Outcomes of the FDP. Faculty time commitments with their regularly assigned
duties continued to be a factor that limited participation. Several people expressed an
interest in acquiring specific new skills, but did not feel justified in adding to their
existing workload to do so. There was no direct acknowledgment or reward from
administration for faculty who chose to spend extra time improving their ability to use
information and communication technologies, which further decreased motivation to
participate in the FDP. In total, 32% of the 47 faculty members who had access to the FDP
participated in 1:1 consultation. Outcomes for participants included a) the creation and
independent maintenance, by faculty, of several simple Web pages that publicized
educational programs and served as learning resources for students, in a department where
previously there were no course Web pages; b) improved faculty satisfaction with their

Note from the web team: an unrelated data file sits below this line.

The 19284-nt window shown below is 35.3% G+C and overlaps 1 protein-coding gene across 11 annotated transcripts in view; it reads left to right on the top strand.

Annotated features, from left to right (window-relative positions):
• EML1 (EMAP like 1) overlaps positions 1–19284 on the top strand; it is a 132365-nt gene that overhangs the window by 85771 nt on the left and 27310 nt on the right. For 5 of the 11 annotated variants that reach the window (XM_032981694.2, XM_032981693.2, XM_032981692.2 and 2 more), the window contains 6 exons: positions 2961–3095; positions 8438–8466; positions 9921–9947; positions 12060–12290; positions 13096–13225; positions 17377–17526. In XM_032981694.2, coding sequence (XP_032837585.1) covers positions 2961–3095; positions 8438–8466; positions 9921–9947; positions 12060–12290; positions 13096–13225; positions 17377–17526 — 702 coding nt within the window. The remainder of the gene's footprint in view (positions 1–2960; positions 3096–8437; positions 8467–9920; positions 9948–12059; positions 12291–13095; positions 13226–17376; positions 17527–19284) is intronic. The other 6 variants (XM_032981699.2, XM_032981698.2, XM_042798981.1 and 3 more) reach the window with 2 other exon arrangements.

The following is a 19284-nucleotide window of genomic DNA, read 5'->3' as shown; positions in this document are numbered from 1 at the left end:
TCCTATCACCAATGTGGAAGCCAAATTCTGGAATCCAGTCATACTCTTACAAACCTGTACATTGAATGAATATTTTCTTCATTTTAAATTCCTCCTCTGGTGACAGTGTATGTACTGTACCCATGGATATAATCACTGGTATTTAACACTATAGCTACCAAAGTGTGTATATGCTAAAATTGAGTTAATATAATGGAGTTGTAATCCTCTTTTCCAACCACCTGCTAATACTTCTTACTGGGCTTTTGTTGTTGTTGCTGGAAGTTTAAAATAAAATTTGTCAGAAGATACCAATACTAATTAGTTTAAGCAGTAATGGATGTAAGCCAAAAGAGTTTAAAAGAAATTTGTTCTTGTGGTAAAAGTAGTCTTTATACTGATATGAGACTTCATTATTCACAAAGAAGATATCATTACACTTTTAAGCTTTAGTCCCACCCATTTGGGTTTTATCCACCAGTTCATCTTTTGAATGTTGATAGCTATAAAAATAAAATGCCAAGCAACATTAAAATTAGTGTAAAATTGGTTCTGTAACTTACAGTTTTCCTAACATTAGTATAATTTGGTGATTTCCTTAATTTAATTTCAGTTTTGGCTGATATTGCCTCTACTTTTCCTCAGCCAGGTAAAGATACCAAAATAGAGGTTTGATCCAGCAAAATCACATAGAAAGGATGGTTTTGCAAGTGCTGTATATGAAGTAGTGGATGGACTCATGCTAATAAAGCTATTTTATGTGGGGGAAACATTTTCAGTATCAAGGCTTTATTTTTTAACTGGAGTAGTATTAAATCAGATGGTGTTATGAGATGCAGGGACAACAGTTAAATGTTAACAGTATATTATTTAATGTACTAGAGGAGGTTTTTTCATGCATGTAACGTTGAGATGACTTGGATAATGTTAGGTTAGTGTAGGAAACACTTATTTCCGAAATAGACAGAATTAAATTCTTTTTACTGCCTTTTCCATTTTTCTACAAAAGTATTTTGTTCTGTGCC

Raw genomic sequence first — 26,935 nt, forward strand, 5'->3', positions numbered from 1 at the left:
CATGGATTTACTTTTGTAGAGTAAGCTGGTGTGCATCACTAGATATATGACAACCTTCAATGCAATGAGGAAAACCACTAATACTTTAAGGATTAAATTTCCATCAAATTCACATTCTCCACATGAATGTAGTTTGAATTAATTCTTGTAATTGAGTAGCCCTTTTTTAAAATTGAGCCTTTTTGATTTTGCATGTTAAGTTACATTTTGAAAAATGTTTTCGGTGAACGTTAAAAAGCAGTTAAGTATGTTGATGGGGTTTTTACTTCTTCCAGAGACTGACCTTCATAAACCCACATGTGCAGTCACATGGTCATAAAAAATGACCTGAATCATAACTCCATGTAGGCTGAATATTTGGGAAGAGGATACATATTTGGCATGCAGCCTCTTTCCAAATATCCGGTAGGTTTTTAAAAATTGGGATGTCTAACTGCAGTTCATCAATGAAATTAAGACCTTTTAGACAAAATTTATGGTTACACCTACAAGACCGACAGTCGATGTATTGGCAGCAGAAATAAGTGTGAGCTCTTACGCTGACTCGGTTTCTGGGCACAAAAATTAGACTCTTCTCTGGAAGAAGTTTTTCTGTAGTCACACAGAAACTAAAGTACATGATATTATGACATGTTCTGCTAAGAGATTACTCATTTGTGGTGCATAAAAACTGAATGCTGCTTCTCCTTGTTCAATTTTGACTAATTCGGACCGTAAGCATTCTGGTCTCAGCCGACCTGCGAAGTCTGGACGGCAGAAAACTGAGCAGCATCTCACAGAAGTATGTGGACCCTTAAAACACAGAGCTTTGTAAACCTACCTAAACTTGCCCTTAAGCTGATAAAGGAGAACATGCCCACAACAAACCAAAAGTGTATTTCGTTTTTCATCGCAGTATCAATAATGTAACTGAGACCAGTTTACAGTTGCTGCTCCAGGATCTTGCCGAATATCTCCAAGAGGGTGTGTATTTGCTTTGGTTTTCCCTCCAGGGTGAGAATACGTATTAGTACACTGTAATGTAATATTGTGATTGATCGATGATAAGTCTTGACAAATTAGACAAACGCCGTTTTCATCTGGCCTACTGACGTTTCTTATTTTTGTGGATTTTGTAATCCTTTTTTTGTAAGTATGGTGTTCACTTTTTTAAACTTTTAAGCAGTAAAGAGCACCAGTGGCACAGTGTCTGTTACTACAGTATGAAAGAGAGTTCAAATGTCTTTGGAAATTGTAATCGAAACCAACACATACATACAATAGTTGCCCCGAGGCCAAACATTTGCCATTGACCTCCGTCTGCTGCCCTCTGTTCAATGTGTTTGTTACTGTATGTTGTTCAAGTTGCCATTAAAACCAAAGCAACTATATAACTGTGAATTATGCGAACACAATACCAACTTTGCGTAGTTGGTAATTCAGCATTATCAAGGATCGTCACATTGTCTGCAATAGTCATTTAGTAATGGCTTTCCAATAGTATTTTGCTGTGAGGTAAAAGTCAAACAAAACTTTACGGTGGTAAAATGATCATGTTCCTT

ability to use email and other Internet resources effectively; and c) increases in
frequency of email communications between students and faculty. During the second semester
of the FDP, the 1:1 in-office training format was also adopted by university librarians, a
strategy change that was based, at least in part, on the model that served as the basis
for this FDP.
The psychosocial systems model described by the Paradoxical Disjunction Model (Figure 1) and the Psychosocial Systems Checklist (Cravener, 1998b) could be
adopted by any college to improve the results of faculty development programs. Potential
outcomes are increased faculty comfort with use of technology. Leading to improved